The big Brexit parliament vote: What you need to know

British Prime Minister Theresa May faces a parliamentary showdown on Tuesday over her Brexit deal.

The proposal, which she has agreed with European leaders, has little support across the political spectrum and is expected to be rejected by the lower chamber House of Commons in a so-called meaningful vote.

Here is what you need to know:

What is the vote on?

Parliament will be voting on whether to approve the European Union withdrawal agreement and a declaration on future relations settled on by May and European leaders following months of back-and-forth negotiations.

The withdrawal plan includes provisions on citizens’ rights, the transition period and the so-called backstop arrangement concerning the Irish border, among other issues.

The declaration on a framework for future relations, meanwhile, sets out how the UK and EU will work together after Brexit on areas as trade and security.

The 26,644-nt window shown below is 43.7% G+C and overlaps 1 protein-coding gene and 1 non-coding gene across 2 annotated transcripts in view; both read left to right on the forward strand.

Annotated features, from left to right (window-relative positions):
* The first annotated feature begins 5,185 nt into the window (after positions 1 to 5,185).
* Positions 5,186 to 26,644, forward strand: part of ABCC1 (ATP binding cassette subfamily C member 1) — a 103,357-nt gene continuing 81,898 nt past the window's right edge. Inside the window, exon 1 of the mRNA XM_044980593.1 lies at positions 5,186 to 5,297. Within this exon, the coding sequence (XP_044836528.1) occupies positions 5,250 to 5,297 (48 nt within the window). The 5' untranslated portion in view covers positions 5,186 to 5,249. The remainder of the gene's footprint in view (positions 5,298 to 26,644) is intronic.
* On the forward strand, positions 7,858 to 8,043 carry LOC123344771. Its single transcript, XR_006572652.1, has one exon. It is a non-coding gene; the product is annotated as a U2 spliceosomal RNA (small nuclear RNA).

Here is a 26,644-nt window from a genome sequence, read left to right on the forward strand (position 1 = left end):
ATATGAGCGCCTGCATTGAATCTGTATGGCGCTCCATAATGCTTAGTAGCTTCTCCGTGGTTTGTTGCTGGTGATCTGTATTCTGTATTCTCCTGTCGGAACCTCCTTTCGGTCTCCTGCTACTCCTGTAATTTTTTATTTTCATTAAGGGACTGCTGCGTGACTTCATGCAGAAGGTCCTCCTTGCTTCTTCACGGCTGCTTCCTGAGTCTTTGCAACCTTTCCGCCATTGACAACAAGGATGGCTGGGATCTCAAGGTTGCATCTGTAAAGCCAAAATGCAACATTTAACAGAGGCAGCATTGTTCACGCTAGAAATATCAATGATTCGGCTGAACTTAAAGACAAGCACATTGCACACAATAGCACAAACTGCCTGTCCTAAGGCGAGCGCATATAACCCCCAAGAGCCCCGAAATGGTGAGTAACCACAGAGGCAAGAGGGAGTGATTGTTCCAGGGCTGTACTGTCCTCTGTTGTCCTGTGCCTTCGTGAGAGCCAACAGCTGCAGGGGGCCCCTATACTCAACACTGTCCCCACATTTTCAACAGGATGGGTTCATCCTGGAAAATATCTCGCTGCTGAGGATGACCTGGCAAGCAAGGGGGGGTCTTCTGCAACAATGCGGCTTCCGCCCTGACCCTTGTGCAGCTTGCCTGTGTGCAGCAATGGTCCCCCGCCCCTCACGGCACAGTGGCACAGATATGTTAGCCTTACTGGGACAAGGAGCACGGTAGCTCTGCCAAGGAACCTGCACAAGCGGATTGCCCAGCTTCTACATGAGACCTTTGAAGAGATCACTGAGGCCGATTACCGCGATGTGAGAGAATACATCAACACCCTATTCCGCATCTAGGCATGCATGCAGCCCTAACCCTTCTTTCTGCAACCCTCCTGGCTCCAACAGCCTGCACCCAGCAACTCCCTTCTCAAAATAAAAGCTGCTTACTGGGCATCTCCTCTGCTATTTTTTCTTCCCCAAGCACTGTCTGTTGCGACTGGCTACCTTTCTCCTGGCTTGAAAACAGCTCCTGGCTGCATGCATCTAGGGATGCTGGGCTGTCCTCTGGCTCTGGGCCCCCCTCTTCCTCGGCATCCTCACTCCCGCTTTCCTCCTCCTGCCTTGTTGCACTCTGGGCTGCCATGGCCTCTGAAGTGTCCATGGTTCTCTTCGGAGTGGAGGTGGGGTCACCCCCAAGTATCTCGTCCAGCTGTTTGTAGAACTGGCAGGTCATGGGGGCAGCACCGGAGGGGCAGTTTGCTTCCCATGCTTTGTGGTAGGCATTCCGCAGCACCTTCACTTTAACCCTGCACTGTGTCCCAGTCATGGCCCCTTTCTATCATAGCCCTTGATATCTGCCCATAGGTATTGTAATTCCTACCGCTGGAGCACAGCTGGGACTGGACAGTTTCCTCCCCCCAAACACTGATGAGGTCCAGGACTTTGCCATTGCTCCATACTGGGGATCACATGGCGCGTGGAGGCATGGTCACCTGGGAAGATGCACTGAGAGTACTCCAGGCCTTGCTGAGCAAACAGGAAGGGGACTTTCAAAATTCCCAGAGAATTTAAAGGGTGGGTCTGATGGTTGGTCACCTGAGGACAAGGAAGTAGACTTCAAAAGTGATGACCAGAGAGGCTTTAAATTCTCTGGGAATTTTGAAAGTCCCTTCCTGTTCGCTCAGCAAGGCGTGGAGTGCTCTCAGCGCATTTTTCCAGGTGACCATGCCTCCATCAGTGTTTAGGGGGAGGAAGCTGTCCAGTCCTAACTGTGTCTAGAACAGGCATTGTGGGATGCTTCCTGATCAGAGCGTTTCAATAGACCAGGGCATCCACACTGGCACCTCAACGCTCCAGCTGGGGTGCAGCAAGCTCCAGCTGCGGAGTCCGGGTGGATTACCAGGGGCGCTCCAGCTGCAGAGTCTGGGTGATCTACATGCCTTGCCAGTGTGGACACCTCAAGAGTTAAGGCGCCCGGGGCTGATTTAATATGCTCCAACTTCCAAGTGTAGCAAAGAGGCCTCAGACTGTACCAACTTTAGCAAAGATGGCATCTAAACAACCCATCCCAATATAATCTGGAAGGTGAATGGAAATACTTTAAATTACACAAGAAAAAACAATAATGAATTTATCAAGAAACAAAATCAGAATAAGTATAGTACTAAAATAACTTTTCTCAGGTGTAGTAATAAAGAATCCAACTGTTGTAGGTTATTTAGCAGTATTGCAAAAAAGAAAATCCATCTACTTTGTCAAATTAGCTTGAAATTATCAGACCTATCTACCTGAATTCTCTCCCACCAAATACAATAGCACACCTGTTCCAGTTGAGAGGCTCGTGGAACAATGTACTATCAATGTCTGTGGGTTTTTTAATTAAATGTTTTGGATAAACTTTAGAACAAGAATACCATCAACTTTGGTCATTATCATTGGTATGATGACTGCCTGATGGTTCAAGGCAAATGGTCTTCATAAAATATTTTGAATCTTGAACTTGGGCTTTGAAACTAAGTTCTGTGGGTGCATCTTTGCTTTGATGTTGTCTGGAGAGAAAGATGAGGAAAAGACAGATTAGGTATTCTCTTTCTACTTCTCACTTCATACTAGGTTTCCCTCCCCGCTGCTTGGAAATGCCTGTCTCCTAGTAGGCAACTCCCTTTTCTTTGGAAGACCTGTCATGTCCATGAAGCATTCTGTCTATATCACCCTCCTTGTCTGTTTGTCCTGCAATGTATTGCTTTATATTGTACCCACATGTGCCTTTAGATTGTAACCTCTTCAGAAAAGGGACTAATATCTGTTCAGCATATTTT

When will the vote take place?

The vote is scheduled to take place at around 19:00 GMT. A result will be announced shortly afterwards.

Brexit jargon: From backstop to no deal, 17 key terms explained

How will the vote work?

It is a simple majority vote.

All 650 members of parliament (MPs) in the Commons are eligible to vote, with a majority required for approval.

Around 320 votes are needed to guarantee a majority as there are a handful of non-voting members of the house such as the speaker and others who don’t take up their seats.

Abstentions or absent MPs could mean the figure required for a majority is lower, however.

The unelected upper chamber House of Lords will not vote on the government’s proposed deal.

Why is it unlikely to pass?

Opposition to the deal is fierce. There are two central arguments against it.

The first is that the draft agreement is a watered down, inadequate version of the country’s existing EU membership arrangement.

The second is that the deal fails to deliver on a clean break with the European project.

Scores of May’s ruling Conservative Party MPs are expected to reject her proposal, while several opposition parties including the main opposition Labour Party have also said they will refuse to back it.